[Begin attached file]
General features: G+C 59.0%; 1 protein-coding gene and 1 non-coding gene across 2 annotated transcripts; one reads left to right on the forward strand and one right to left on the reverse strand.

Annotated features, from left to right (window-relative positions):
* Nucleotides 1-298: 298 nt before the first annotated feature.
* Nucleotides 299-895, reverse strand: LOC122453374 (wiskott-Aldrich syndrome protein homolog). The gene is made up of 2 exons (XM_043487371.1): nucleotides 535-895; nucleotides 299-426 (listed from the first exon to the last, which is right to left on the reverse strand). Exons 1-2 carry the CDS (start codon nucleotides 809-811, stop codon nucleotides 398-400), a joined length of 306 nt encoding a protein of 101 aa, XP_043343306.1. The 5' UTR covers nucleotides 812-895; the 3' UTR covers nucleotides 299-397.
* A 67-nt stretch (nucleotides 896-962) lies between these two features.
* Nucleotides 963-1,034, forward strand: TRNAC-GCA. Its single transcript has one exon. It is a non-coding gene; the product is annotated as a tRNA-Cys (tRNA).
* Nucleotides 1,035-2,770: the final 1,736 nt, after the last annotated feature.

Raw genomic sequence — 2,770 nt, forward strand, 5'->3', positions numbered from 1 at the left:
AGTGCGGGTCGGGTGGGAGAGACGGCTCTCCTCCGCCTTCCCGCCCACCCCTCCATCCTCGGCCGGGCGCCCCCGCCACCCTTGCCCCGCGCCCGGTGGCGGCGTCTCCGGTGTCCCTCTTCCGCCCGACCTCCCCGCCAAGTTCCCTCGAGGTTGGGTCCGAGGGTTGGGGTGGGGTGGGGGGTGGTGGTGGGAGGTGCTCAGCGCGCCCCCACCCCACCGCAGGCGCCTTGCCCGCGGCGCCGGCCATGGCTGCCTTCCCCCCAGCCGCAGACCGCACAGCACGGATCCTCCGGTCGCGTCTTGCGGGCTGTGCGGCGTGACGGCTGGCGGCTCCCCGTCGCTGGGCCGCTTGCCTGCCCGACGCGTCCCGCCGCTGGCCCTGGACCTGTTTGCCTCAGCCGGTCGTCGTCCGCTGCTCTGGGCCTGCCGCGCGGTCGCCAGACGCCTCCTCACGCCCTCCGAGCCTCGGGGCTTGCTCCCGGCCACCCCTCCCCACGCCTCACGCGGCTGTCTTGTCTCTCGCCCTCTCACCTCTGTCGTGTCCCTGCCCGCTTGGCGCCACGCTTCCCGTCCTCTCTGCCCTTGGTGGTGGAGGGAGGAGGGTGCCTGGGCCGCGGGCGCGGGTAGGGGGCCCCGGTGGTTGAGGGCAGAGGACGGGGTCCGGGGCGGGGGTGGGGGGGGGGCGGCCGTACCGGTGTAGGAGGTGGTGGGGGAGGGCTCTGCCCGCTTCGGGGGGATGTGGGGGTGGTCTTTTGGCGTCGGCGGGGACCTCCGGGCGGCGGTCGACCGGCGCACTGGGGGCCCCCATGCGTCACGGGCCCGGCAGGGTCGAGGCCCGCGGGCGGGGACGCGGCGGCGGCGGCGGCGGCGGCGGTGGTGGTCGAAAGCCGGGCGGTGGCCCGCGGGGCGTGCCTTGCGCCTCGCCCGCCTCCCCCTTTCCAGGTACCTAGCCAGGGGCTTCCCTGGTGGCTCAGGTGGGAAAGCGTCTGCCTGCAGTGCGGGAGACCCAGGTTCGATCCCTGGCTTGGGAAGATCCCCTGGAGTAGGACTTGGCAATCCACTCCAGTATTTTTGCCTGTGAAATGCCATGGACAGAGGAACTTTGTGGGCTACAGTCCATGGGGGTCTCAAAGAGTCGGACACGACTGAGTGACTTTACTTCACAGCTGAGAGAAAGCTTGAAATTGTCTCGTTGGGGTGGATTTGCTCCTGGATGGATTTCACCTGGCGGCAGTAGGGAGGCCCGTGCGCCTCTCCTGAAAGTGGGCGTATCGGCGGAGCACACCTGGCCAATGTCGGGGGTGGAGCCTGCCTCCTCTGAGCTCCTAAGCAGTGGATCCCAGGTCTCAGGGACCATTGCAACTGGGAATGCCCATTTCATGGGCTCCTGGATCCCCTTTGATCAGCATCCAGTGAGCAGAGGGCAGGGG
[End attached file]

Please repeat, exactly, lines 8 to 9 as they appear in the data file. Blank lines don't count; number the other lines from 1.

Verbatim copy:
Raw genomic sequence — 2,770 nt, forward strand, 5'->3', positions numbered from 1 at the left:
AGTGCGGGTCGGGTGGGAGAGACGGCTCTCCTCCGCCTTCCCGCCCACCCCTCCATCCTCGGCCGGGCGCCCCCGCCACCCTTGCCCCGCGCCCGGTGGCGGCGTCTCCGGTGTCCCTCTTCCGCCCGACCTCCCCGCCAAGTTCCCTCGAGGTTGGGTCCGAGGGTTGGGGTGGGGTGGGGGGTGGTGGTGGGAGGTGCTCAGCGCGCCCCCACCCCACCGCAGGCGCCTTGCCCGCGGCGCCGGCCATGGCTGCCTTCCCCCCAGCCGCAGACCGCACAGCACGGATCCTCCGGTCGCGTCTTGCGGGCTGTGCGGCGTGACGGCTGGCGGCTCCCCGTCGCTGGGCCGCTTGCCTGCCCGACGCGTCCCGCCGCTGGCCCTGGACCTGTTTGCCTCAGCCGGTCGTCGTCCGCTGCTCTGGGCCTGCCGCGCGGTCGCCAGACGCCTCCTCACGCCCTCCGAGCCTCGGGGCTTGCTCCCGGCCACCCCTCCCCACGCCTCACGCGGCTGTCTTGTCTCTCGCCCTCTCACCTCTGTCGTGTCCCTGCCCGCTTGGCGCCACGCTTCCCGTCCTCTCTGCCCTTGGTGGTGGAGGGAGGAGGGTGCCTGGGCCGCGGGCGCGGGTAGGGGGCCCCGGTGGTTGAGGGCAGAGGACGGGGTCCGGGGCGGGGGTGGGGGGGGGGCGGCCGTACCGGTGTAGGAGGTGGTGGGGGAGGGCTCTGCCCGCTTCGGGGGGATGTGGGGGTGGTCTTTTGGCGTCGGCGGGGACCTCCGGGCGGCGGTCGACCGGCGCACTGGGGGCCCCCATGCGTCACGGGCCCGGCAGGGTCGAGGCCCGCGGGCGGGGACGCGGCGGCGGCGGCGGCGGCGGCGGTGGTGGTCGAAAGCCGGGCGGTGGCCCGCGGGGCGTGCCTTGCGCCTCGCCCGCCTCCCCCTTTCCAGGTACCTAGCCAGGGGCTTCCCTGGTGGCTCAGGTGGGAAAGCGTCTGCCTGCAGTGCGGGAGACCCAGGTTCGATCCCTGGCTTGGGAAGATCCCCTGGAGTAGGACTTGGCAATCCACTCCAGTATTTTTGCCTGTGAAATGCCATGGACAGAGGAACTTTGTGGGCTACAGTCCATGGGGGTCTCAAAGAGTCGGACACGACTGAGTGACTTTACTTCACAGCTGAGAGAAAGCTTGAAATTGTCTCGTTGGGGTGGATTTGCTCCTGGATGGATTTCACCTGGCGGCAGTAGGGAGGCCCGTGCGCCTCTCCTGAAAGTGGGCGTATCGGCGGAGCACACCTGGCCAATGTCGGGGGTGGAGCCTGCCTCCTCTGAGCTCCTAAGCAGTGGATCCCAGGTCTCAGGGACCATTGCAACTGGGAATGCCCATTTCATGGGCTCCTGGATCCCCTTTGATCAGCATCCAGTGAGCAGAGGGCAGGGG